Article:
Speech and Spillover
Speech and Spillover
July 19 1996 3:30 AM

Speech and Spillover

The Supreme Court probably will overturn the notorious Communications Decency Act. But the issues are not as cut-and-dried as some might suggest.

(Continued from Page 2)

Still, the court was willing to tolerate some spillover; after all, even the alternatives it suggested would deny access to some adults. And it also hinted that it might even allow a total ban if such alternatives could be shown to be inadequate. Denver Consortium followed the same pattern: It struck down a restriction on indecent speech because there were other effective alternatives available; but it suggested that such a restriction might be constitutional if it were, in fact, the only effective way to shield children.


Sable and Denver Consortium make clear that the court won't tolerate unnecessary spillover onto adults. But on the tough question--what happens if it's impossible to shield minors without burdening adults?--there's an unresolved tension. Butler says that the speech must be allowed. Pacifica, Sable, and now Denver Consortium suggest that the speech may be restricted.

On the Internet, is it possible to shield children without restricting adults? Parents can get software--SurfWatch is one popular brand--that keeps their computers from accessing any place that's on a list of "dirty" locations, a list selected and frequently updated by the software designers. If the government wanted to, it could buy SurfWatch (for a fraction of what it would cost to enforce the CDA) and give it away to parents. Could this be the "less restrictive alternative" that the government could use instead of CDA's total ban? Well, it depends on how much shielding of children you're willing to sacrifice. The SurfWatch solution is limited by the software designers' ability to keep up with the latest "dirty" places. Dozens of Web sites are being added daily, and you never know what will get posted tomorrow even on existing sites or newsgroups. Some things will inevitably be missed.

The purely technological fix, then, is less restrictive than the CDA, but it's also less effective. The CDA, of course, won't be perfect, either--many will flout it, and Web sites in other countries won't be bound by it--but the ban plus the technological fix probably will shield children better than the technological fix alone. Does this extra protection justify the considerable spillover? The precedents don't answer this.

There's a hybrid technological and legal approach that might be more effective, and thus more likely to be the sort of "less restrictive alternative" that would make the total ban invalid. The law might demand that online material be rated--that any sufficiently sexually explicit text or image be marked "dirty" in a way that computers can easily recognize. Parents could then set up their children's computers to block access to these pages. Alternatively, the software could assume that any page is dirty unless it's labeled "clean," with the law making it illegal to falsely mark "clean" a page that's actually dirty.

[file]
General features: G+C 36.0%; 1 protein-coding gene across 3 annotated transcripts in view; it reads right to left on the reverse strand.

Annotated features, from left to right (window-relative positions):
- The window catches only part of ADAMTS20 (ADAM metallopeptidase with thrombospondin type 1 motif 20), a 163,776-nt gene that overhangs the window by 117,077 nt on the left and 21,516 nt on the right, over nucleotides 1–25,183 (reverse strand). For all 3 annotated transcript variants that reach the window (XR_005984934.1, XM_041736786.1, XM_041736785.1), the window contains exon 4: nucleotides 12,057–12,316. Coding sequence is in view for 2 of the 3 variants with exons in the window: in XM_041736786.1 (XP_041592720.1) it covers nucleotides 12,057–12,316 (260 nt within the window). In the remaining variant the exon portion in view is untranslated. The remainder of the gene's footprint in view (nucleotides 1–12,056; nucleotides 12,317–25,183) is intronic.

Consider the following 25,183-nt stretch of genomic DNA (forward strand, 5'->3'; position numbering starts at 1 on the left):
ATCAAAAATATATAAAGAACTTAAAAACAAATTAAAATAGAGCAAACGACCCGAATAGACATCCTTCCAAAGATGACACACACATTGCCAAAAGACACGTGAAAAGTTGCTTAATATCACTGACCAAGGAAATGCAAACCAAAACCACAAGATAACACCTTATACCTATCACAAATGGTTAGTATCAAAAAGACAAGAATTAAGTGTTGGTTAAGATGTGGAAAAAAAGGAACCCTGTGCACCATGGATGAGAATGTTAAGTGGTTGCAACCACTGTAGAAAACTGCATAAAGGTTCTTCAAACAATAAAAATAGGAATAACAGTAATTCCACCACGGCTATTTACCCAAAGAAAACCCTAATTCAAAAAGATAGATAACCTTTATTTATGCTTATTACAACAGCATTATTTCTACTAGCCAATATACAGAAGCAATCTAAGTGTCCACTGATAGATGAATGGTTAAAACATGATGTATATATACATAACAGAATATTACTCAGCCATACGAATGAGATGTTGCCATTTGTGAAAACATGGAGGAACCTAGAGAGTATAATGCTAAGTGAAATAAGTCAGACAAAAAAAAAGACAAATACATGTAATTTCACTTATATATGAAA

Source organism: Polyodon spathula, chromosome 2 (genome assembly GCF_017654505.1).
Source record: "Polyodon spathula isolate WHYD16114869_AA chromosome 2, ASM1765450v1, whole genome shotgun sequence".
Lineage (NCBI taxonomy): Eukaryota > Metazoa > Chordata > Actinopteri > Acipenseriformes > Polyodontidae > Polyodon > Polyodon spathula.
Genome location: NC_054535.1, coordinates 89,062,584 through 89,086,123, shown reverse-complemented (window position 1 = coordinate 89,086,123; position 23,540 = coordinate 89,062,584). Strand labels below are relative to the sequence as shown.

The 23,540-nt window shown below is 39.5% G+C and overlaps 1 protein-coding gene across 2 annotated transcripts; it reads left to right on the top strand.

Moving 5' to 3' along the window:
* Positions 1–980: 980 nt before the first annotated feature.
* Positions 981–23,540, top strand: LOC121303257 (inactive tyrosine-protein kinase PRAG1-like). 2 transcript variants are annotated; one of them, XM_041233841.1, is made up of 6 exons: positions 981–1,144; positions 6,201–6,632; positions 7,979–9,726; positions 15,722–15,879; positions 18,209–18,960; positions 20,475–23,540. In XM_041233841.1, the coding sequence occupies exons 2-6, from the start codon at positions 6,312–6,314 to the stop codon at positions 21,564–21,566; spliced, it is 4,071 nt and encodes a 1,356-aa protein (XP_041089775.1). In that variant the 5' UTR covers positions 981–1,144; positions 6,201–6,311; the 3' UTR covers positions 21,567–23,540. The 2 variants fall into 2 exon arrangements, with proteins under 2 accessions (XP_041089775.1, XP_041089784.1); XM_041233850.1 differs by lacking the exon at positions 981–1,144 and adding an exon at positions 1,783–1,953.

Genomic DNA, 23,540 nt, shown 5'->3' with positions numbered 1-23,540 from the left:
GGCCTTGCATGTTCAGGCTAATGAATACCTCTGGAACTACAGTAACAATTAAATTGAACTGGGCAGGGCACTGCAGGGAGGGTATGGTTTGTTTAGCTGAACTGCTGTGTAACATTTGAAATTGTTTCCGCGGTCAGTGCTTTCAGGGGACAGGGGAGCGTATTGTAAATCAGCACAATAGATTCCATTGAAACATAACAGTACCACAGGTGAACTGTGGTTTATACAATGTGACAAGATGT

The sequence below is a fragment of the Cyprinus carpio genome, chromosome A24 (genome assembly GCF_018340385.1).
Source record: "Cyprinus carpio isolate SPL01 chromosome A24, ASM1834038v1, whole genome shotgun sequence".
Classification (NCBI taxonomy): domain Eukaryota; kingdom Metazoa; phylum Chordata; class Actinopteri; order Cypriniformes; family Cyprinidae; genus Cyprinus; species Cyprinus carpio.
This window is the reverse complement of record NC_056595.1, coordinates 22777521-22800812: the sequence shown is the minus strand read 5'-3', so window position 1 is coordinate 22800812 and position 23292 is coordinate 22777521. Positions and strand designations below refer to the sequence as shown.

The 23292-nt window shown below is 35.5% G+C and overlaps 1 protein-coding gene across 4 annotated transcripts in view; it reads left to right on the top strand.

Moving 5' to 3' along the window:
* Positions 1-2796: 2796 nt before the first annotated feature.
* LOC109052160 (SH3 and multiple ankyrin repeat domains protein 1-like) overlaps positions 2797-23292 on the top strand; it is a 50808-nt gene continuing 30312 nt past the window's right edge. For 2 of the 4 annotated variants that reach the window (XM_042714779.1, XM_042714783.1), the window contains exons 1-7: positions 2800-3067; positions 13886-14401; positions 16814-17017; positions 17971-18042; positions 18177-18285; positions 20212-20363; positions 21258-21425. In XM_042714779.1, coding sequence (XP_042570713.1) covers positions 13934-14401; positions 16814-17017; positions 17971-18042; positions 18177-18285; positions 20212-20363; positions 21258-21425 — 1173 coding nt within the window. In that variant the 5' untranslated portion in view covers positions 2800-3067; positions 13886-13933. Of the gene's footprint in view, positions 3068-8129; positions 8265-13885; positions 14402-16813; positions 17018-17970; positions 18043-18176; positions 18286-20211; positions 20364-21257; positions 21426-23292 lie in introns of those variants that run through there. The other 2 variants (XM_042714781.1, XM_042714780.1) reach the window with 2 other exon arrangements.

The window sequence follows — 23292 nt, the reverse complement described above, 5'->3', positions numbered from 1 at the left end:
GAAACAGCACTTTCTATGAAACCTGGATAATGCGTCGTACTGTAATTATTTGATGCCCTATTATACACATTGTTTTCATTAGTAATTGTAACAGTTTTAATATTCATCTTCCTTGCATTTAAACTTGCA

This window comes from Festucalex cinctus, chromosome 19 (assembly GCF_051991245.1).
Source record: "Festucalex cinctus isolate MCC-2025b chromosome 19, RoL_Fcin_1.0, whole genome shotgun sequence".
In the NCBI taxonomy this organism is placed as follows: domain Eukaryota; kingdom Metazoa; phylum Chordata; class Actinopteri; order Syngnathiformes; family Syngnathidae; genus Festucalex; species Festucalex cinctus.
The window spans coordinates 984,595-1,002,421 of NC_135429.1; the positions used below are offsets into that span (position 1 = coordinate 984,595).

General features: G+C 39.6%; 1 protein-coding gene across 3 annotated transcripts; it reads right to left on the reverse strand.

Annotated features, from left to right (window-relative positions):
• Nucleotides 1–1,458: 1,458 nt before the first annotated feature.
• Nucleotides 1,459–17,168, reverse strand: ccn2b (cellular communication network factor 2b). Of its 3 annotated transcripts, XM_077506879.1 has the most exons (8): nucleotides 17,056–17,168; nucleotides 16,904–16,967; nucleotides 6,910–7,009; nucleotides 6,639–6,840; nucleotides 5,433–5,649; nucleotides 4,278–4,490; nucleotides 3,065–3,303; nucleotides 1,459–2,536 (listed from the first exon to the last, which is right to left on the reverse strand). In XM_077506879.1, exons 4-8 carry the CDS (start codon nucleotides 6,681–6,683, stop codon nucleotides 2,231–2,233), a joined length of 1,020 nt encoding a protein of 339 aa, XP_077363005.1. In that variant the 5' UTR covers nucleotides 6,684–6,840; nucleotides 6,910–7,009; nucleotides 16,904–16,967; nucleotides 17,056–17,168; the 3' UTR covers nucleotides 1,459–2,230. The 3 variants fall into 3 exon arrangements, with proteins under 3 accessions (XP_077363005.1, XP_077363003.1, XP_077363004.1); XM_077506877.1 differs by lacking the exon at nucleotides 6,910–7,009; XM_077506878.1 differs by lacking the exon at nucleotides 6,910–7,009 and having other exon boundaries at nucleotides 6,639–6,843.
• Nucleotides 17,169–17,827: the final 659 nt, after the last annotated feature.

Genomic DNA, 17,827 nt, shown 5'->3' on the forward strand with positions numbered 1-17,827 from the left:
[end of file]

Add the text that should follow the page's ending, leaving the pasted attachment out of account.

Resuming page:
Many people, of course, might misrate their material--intentionally or accidentally. But the CDA will be intentionally or accidentally violated, too. In fact, a rating requirement might be more effective than a total ban. People may be more willing to comply with the rating law, since it would let them continue selling their wares or expressing their views. Still, ratings won't shield children using computers that don't have the rating software turned on. And no one knows how often this will happen.

The CDA is now in the hands of the Supreme Court. Some say the justices should simply rule that sexually explicit material isn't as dangerous for children as it's cracked up to be, and therefore, free speech should prevail. But many people, probably including the justices, are willing to accept that sexually explicit material is indeed harmful to children. Other CDA critics assert that the technological alternatives will shield children every bit as well as a total ban would, and that the CDA therefore is entirely unnecessary. But that too will be hard to prove.

Ultimately, then, the justices will have to make a hard choice: sacrifice some shielding of children in order to protect the freedom of grownups, or sacrifice some access by grownups in order to shield children. My guess is that the marginal benefit of the CDA over the technological alternatives is small enough, and the burden that the law creates is large enough, that the CDA will be overturned. But it's a closer question than many might think.

Eugene Volokh is a professor of law at UCLA.